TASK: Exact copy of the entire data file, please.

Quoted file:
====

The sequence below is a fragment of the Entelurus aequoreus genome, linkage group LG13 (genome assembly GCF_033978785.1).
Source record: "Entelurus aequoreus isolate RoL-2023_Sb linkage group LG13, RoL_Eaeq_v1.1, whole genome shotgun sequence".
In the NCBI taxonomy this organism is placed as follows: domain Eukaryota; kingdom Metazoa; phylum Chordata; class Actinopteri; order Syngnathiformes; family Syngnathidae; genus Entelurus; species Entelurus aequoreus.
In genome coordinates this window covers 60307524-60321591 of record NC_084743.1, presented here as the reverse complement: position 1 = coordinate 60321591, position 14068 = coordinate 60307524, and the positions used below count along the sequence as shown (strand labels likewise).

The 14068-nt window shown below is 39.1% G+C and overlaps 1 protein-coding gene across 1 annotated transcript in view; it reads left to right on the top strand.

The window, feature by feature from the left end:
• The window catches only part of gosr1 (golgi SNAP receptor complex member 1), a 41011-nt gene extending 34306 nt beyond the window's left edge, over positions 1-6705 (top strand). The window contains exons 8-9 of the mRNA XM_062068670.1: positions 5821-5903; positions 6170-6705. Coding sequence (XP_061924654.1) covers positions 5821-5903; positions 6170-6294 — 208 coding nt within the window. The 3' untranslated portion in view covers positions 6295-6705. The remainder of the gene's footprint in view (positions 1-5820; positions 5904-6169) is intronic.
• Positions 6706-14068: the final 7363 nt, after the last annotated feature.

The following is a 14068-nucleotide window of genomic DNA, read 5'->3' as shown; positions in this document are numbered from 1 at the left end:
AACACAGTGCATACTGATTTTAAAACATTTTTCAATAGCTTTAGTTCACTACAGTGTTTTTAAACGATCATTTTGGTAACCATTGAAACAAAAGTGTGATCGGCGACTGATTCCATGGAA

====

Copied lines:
The sequence below is a fragment of the Entelurus aequoreus genome, linkage group LG13 (genome assembly GCF_033978785.1).
Source record: "Entelurus aequoreus isolate RoL-2023_Sb linkage group LG13, RoL_Eaeq_v1.1, whole genome shotgun sequence".
In the NCBI taxonomy this organism is placed as follows: domain Eukaryota; kingdom Metazoa; phylum Chordata; class Actinopteri; order Syngnathiformes; family Syngnathidae; genus Entelurus; species Entelurus aequoreus.
In genome coordinates this window covers 60307524-60321591 of record NC_084743.1, presented here as the reverse complement: position 1 = coordinate 60321591, position 14068 = coordinate 60307524, and the positions used below count along the sequence as shown (strand labels likewise).

The 14068-nt window shown below is 39.1% G+C and overlaps 1 protein-coding gene across 1 annotated transcript in view; it reads left to right on the top strand.

The window, feature by feature from the left end:
• The window catches only part of gosr1 (golgi SNAP receptor complex member 1), a 41011-nt gene extending 34306 nt beyond the window's left edge, over positions 1-6705 (top strand). The window contains exons 8-9 of the mRNA XM_062068670.1: positions 5821-5903; positions 6170-6705. Coding sequence (XP_061924654.1) covers positions 5821-5903; positions 6170-6294 — 208 coding nt within the window. The 3' untranslated portion in view covers positions 6295-6705. The remainder of the gene's footprint in view (positions 1-5820; positions 5904-6169) is intronic.
• Positions 6706-14068: the final 7363 nt, after the last annotated feature.

The following is a 14068-nucleotide window of genomic DNA, read 5'->3' as shown; positions in this document are numbered from 1 at the left end:
AACACAGTGCATACTGATTTTAAAACATTTTTCAATAGCTTTAGTTCACTACAGTGTTTTTAAACGATCATTTTGGTAACCATTGAAACAAAAGTGTGATCGGCGACTGATTCCATGGAA